We are currently studying the downregulation of miR-23b in EOC [133]. As mentioned above, this downregulation coincides with the overexpression of NGF. miR-23b has several validated targets, some of which are shown in Table 1. The table focuses on those that are involved in different processes associated with EOC, NGF or both. miR-23b target genes related with NGF and EOC include proto-oncogene tyrosine-protein kinase (SRC) and a protein that is involved in controlling the activation of RAS/MAPK signaling (SOS1) and super oxide dismutase 1 (SOD1). SRC is a protein involved in TRK signal transduction, SOS1 is a guanine nucleotide exchange factor (GEF) that is also related to TRK transduction, and finally SOD1 is an enzyme that is in charge of converting superoxide radical into hydrogen peroxide, which could enhance DNA damage.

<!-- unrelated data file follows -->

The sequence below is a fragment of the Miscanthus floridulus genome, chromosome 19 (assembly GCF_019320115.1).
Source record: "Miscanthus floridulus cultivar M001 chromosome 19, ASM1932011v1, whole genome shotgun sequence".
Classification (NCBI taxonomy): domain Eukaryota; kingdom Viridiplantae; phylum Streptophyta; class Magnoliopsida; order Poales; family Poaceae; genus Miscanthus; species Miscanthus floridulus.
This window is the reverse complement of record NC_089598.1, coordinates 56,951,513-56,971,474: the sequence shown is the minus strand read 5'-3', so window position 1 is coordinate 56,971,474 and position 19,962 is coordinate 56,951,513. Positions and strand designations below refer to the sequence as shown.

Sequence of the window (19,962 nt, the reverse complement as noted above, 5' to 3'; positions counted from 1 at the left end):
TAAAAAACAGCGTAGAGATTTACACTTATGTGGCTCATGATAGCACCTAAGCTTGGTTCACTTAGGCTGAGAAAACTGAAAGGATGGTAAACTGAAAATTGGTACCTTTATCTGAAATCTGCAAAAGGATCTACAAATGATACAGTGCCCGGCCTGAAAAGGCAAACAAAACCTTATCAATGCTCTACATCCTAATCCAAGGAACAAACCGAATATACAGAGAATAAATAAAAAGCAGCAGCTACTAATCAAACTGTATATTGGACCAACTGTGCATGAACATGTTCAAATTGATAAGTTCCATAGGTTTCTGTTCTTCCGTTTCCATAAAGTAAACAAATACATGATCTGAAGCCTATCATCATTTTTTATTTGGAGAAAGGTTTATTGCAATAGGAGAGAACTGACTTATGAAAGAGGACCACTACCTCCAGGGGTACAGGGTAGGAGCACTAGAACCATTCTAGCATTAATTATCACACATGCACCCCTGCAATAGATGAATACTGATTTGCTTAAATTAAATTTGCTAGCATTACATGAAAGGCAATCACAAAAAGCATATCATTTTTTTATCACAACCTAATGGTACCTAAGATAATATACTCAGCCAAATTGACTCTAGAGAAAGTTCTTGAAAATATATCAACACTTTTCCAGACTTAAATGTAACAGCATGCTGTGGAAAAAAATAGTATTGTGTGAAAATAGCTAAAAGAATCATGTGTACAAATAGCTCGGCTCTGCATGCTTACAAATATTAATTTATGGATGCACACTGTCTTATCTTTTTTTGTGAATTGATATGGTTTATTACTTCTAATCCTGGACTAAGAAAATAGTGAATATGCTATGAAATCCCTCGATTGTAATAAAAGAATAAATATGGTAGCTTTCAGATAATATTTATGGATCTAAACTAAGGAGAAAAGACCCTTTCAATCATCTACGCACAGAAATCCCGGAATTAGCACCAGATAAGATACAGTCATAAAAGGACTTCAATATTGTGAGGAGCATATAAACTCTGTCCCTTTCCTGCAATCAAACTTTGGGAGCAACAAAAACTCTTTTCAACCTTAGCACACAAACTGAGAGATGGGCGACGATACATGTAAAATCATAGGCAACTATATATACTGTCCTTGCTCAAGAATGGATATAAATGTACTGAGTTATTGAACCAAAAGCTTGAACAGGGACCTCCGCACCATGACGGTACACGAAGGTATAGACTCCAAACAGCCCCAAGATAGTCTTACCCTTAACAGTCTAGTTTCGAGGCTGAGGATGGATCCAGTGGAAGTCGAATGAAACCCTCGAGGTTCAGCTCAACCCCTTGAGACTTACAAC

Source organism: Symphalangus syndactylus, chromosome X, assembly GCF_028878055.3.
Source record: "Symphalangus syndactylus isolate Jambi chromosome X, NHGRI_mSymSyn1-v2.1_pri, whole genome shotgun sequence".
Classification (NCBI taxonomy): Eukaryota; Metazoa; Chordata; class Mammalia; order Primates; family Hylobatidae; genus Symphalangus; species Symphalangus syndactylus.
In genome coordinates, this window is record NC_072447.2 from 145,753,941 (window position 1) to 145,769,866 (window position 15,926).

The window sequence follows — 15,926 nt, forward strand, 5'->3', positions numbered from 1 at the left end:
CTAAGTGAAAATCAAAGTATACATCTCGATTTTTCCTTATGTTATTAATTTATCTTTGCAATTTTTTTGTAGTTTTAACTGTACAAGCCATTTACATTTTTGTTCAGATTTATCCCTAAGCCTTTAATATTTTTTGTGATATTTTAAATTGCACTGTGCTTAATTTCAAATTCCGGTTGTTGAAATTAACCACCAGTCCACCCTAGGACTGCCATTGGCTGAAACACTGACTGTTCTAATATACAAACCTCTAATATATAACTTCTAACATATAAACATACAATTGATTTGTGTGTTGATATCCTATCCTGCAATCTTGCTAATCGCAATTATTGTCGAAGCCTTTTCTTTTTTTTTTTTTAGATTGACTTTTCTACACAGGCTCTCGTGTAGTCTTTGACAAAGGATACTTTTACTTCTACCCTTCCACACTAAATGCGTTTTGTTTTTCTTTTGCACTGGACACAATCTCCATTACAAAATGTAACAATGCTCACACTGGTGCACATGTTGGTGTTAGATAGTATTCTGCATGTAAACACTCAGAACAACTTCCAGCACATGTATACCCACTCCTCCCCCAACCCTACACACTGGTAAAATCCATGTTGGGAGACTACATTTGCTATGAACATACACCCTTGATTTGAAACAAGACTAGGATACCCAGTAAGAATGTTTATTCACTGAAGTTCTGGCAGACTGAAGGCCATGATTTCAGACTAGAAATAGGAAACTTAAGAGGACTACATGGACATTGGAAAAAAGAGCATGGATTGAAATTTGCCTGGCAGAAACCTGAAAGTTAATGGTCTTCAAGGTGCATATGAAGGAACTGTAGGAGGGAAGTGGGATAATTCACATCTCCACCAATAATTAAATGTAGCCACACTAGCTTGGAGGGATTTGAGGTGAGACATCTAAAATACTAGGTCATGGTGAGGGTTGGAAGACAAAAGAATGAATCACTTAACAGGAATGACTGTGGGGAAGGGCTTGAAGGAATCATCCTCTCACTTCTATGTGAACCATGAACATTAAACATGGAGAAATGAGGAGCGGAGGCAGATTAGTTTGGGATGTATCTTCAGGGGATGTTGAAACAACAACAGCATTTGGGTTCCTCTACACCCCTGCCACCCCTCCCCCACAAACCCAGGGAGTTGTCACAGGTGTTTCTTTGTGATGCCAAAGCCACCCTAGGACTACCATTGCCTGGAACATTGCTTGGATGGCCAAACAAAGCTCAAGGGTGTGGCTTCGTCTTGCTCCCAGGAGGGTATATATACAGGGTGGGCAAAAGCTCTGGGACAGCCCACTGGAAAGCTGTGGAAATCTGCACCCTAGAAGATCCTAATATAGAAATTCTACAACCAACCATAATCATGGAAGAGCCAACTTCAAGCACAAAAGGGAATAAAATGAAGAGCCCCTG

The evidence presented above leads us to hypothesize that NGF could be regulating miR-23b downregulation, which is an important step for EOC development. To date, as shown in Figure 3, our results have indicated that miR-23b is downregulated during ovarian cancer progression: in tumor and cancer tissue samples miR-23b levels are lower when compared to inactive ovarian tissue samples (Figure 3A, p < 0.01). A comparison between basal conditions of A2780 cells (epithelial ovarian cancer cell line) and HOSE cells (epithelial cells from human inactive ovary) show that miR-23b levels are lower in the A2780 cell line (Figure 3B, p < 0.05), suggesting that the higher expression of NGF and TRKA in A2780 cell line could affect miR-23b levels. When we evaluated NGF effect on miR-23b expression in both cell lines, we found that stimulation of A2780 with NGF reduces miR-23b levels (Figure 3C, p < 0.05), and in HOSE cells a similar effect was found (Figure 3D, p < 0.05). Summarizing, these results show that: (a) miR-23b levels are down-regulated in ovarian cancer, as has been reported; and (b) NGF reduces miR-23b levels in HOSE and A2780 cell lines.